Did you catch a glimpse of the moon early Thursday morning? It was the last full moon of the decade.
While the moon has been visible since Tuesday and will remain so through Friday, it reached its fullest Thursday at 12:12 a.m., according to NASA.
Here's some interesting tidbits from NASA about Thursday's moon:
- The Maine Farmer's Almanac first published Indian names for the full Moons in the 1930's. According to this almanac, the Algonquin tribes of what is now the northern and eastern United States named the full Moon in December or the last full Moon of the fall season the Cold Moon, due to the long, cold nights.
- An old European name for this Moon is the Oak Moon, a name that some believe ties back to ancient druid traditions of harvesting mistletoe from oak trees first recorded by the Roman historian Pliny the Elder in the 1st century CE. The term "druid" may derive from the Proto-Indo-European roots for "oak" and "to see," suggesting druid means "oak knower" or "oak-seer."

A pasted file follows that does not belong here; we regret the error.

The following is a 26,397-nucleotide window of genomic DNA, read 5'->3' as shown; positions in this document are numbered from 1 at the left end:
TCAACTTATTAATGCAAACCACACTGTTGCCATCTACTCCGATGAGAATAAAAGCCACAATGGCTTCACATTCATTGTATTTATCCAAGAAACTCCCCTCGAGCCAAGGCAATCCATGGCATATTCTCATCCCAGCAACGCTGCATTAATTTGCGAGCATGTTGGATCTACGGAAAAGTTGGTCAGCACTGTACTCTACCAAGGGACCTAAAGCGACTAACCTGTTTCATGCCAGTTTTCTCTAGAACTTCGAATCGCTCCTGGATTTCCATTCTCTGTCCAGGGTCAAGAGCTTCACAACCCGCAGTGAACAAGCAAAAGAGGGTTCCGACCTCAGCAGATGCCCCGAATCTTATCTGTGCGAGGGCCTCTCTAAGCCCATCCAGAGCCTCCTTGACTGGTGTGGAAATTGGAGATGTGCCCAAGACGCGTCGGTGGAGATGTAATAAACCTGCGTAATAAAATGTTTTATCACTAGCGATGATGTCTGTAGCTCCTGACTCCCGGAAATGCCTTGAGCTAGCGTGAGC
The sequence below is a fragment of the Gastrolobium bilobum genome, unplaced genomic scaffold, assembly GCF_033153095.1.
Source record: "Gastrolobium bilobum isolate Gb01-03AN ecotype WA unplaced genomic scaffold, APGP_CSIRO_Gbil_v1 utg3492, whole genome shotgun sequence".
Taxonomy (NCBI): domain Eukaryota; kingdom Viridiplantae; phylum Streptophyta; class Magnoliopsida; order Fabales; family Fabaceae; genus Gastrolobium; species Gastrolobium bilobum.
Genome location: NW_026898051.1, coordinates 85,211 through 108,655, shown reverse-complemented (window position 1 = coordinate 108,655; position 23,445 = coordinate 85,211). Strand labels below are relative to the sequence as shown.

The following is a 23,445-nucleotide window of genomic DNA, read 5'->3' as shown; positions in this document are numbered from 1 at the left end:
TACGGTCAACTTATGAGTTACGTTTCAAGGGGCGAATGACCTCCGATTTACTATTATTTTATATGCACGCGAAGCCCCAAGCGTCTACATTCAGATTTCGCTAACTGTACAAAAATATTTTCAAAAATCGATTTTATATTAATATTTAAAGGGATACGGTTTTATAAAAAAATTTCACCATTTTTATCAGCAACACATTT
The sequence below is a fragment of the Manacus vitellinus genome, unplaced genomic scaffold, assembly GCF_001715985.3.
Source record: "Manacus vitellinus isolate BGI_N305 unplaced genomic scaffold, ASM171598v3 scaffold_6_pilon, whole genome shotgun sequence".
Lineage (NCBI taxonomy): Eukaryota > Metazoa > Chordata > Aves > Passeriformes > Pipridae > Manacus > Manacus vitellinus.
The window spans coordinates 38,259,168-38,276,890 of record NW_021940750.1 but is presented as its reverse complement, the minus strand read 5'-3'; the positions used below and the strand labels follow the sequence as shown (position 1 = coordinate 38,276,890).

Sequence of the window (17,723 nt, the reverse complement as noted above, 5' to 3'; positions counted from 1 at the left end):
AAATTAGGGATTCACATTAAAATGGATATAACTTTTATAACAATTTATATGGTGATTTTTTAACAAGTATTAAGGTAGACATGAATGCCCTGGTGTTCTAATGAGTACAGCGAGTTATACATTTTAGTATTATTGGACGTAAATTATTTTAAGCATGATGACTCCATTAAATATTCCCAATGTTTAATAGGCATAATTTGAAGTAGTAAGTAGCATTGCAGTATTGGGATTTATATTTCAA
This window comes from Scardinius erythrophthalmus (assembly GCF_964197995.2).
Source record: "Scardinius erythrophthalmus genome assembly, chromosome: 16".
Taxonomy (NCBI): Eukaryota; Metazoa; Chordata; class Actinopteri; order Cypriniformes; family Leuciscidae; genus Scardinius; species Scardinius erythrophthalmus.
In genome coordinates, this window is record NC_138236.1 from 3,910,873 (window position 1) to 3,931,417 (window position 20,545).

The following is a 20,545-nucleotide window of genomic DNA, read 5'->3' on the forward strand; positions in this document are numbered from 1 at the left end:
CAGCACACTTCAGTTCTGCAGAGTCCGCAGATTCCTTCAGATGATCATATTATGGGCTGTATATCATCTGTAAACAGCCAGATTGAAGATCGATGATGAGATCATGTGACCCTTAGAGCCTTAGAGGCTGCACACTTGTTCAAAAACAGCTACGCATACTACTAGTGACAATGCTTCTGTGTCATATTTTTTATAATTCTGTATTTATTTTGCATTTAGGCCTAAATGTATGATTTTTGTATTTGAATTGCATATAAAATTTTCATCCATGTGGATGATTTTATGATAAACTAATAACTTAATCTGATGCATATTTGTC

- Europeans also called this the Moon before Yule. Yule was a 3-day winter solstice festival. In the 10th Century King Haakon I associated Yule with Christmas as part of the Christianization of Norway, and this association is now common throughout Europe.
The next full moon will be on Jan. 10, 2020.
You can read more on NASA's website, here.